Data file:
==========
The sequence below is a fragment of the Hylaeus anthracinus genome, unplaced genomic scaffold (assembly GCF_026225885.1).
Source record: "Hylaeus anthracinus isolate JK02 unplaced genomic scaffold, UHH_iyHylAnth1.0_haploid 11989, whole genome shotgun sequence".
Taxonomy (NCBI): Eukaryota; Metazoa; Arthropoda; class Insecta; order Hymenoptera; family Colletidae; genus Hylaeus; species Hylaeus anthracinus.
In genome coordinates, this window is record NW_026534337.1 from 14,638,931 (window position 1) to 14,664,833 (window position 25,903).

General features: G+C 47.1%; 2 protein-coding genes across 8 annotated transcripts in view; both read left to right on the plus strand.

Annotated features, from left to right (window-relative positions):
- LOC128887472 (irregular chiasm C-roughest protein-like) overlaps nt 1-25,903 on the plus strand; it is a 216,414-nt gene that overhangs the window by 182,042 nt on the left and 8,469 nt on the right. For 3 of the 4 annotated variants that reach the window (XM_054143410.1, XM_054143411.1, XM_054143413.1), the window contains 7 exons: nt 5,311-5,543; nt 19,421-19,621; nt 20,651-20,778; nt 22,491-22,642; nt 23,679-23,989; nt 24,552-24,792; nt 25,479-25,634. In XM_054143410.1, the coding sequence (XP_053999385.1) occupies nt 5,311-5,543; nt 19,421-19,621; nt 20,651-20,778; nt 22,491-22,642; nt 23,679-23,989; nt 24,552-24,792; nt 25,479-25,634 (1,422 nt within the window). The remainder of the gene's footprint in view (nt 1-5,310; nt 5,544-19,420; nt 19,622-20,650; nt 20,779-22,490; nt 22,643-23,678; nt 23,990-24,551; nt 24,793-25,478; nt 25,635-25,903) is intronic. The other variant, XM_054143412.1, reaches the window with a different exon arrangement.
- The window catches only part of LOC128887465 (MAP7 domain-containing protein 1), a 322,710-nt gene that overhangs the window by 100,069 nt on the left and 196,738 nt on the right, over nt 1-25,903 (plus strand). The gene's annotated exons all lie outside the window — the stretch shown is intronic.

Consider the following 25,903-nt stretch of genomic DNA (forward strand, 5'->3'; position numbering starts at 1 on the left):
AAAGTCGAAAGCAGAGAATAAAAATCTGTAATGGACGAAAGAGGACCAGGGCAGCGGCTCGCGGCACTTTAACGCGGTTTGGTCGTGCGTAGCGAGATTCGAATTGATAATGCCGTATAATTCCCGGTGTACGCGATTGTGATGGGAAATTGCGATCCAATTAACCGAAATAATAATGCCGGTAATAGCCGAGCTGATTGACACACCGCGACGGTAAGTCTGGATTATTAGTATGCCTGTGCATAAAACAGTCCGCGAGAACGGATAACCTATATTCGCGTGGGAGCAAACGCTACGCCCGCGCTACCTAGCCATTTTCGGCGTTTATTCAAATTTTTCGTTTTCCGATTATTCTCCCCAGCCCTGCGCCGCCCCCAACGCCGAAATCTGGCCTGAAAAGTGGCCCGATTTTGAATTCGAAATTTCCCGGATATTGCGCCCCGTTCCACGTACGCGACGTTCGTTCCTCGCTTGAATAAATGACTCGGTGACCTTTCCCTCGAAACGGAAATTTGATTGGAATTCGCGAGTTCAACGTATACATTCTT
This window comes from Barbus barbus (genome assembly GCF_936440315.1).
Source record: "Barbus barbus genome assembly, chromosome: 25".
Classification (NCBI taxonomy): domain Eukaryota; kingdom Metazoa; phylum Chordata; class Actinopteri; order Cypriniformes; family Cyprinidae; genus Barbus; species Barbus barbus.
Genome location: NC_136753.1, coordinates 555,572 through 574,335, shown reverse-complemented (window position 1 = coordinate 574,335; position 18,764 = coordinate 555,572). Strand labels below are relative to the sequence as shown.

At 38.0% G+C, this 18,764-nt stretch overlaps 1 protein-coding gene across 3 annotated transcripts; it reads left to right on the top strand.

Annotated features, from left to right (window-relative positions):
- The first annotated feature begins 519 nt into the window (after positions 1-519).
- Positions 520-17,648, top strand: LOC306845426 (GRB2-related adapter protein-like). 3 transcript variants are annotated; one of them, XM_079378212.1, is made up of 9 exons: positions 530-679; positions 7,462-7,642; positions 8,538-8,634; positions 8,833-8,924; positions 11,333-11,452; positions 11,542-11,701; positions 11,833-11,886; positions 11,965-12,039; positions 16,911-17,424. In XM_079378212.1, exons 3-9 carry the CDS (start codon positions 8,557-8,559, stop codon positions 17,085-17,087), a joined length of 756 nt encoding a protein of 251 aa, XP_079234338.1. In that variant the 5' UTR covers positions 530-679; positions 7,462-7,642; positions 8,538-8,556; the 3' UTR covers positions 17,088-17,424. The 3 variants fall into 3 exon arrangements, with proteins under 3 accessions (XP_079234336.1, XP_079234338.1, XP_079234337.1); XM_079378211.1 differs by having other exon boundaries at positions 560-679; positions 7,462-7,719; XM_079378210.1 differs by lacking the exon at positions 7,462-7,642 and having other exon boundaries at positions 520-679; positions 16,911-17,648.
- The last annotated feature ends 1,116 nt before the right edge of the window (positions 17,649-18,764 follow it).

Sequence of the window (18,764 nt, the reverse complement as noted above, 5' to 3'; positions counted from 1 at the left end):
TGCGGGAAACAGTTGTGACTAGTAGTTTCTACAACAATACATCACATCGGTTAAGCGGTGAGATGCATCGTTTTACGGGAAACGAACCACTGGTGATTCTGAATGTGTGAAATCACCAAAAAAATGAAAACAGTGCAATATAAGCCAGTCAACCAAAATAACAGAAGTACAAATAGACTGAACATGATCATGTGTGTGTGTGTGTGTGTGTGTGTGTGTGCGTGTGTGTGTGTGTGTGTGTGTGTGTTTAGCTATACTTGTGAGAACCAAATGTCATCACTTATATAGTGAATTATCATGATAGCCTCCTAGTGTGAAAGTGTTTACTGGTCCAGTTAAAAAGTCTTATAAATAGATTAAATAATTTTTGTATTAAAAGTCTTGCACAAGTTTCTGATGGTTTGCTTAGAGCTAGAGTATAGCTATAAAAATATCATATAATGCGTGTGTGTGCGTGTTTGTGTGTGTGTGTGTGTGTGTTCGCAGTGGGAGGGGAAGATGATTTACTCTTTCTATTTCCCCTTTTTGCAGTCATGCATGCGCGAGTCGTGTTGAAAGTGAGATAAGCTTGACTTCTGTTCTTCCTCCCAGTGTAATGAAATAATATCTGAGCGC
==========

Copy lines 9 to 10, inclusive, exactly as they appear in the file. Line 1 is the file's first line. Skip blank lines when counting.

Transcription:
Consider the following 25,903-nt stretch of genomic DNA (forward strand, 5'->3'; position numbering starts at 1 on the left):
AAAGTCGAAAGCAGAGAATAAAAATCTGTAATGGACGAAAGAGGACCAGGGCAGCGGCTCGCGGCACTTTAACGCGGTTTGGTCGTGCGTAGCGAGATTCGAATTGATAATGCCGTATAATTCCCGGTGTACGCGATTGTGATGGGAAATTGCGATCCAATTAACCGAAATAATAATGCCGGTAATAGCCGAGCTGATTGACACACCGCGACGGTAAGTCTGGATTATTAGTATGCCTGTGCATAAAACAGTCCGCGAGAACGGATAACCTATATTCGCGTGGGAGCAAACGCTACGCCCGCGCTACCTAGCCATTTTCGGCGTTTATTCAAATTTTTCGTTTTCCGATTATTCTCCCCAGCCCTGCGCCGCCCCCAACGCCGAAATCTGGCCTGAAAAGTGGCCCGATTTTGAATTCGAAATTTCCCGGATATTGCGCCCCGTTCCACGTACGCGACGTTCGTTCCTCGCTTGAATAAATGACTCGGTGACCTTTCCCTCGAAACGGAAATTTGATTGGAATTCGCGAGTTCAACGTATACATTCTT